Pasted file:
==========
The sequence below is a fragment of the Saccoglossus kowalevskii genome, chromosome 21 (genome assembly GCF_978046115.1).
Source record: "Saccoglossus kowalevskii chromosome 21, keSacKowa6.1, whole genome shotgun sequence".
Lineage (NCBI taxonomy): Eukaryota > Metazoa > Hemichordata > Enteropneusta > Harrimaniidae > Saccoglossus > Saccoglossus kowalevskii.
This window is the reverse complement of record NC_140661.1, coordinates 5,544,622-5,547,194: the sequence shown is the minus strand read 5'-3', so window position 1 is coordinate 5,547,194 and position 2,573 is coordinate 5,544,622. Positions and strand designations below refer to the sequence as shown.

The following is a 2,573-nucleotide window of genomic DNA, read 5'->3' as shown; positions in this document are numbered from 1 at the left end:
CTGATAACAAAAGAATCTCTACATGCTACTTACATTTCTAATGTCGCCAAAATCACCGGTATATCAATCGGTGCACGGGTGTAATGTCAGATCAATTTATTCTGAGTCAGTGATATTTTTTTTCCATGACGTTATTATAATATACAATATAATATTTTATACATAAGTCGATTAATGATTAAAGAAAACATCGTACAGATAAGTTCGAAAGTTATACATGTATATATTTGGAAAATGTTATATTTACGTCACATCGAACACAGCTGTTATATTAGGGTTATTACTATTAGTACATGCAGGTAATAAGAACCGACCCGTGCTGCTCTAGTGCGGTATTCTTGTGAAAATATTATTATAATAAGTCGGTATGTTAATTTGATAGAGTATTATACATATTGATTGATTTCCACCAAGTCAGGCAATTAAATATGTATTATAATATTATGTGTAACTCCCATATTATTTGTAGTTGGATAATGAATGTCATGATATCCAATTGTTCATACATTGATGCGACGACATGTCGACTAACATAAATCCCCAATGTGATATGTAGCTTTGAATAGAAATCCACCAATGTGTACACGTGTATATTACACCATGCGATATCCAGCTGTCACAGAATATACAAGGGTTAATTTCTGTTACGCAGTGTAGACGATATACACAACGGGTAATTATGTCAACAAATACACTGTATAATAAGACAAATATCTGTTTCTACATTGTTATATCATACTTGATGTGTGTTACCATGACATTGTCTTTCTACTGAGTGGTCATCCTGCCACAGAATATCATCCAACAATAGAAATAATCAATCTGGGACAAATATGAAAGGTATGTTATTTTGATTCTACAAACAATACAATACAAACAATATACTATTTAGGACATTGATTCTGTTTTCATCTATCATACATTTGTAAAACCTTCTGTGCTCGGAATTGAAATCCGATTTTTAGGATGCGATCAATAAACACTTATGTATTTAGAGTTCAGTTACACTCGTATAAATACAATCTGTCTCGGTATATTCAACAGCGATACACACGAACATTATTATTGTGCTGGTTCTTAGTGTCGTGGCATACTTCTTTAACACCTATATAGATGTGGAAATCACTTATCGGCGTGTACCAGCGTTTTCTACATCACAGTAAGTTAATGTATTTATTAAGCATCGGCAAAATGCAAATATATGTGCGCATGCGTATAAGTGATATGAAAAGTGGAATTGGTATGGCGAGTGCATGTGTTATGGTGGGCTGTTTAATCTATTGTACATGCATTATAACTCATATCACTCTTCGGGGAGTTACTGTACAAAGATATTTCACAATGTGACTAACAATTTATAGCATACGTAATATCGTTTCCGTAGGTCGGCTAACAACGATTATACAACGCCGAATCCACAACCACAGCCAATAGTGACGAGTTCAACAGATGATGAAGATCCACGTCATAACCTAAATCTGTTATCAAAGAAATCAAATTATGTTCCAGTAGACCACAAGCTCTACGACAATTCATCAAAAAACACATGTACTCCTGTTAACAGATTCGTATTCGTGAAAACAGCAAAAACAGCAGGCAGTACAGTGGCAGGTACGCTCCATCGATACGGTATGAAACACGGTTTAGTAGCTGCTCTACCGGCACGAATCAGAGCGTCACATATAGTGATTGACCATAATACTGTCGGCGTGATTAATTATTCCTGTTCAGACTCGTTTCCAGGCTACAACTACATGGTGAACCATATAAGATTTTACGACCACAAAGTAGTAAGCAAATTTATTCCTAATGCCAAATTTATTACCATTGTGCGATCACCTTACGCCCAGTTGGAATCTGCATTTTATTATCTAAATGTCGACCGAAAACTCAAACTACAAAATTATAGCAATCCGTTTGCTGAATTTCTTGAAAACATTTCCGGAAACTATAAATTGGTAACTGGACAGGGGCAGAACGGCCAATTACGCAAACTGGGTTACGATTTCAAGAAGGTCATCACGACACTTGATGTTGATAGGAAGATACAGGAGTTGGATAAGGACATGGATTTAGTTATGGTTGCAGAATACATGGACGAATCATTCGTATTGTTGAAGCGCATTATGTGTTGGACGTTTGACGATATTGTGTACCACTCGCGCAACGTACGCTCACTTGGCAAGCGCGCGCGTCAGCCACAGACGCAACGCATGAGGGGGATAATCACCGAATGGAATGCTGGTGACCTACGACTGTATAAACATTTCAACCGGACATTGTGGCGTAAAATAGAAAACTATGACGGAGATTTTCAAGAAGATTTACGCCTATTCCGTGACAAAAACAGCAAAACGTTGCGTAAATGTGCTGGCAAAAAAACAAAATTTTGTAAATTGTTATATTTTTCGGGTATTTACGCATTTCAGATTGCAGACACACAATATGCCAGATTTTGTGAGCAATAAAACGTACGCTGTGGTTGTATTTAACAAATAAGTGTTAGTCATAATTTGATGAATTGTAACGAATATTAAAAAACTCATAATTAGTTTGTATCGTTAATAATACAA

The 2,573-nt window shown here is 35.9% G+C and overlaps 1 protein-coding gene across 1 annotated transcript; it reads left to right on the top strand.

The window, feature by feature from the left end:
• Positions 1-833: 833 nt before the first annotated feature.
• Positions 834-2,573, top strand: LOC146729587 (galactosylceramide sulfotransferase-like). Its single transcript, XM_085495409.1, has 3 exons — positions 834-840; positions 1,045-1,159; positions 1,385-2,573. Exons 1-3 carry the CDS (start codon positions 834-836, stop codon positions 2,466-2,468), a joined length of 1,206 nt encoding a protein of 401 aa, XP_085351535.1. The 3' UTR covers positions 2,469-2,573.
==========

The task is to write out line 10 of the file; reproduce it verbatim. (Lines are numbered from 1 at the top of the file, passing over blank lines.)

• Positions 834-2,573, top strand: LOC146729587 (galactosylceramide sulfotransferase-like). Its single transcript, XM_085495409.1, has 3 exons — positions 834-840; positions 1,045-1,159; positions 1,385-2,573. Exons 1-3 carry the CDS (start codon positions 834-836, stop codon positions 2,466-2,468), a joined length of 1,206 nt encoding a protein of 401 aa, XP_085351535.1. The 3' UTR covers positions 2,469-2,573.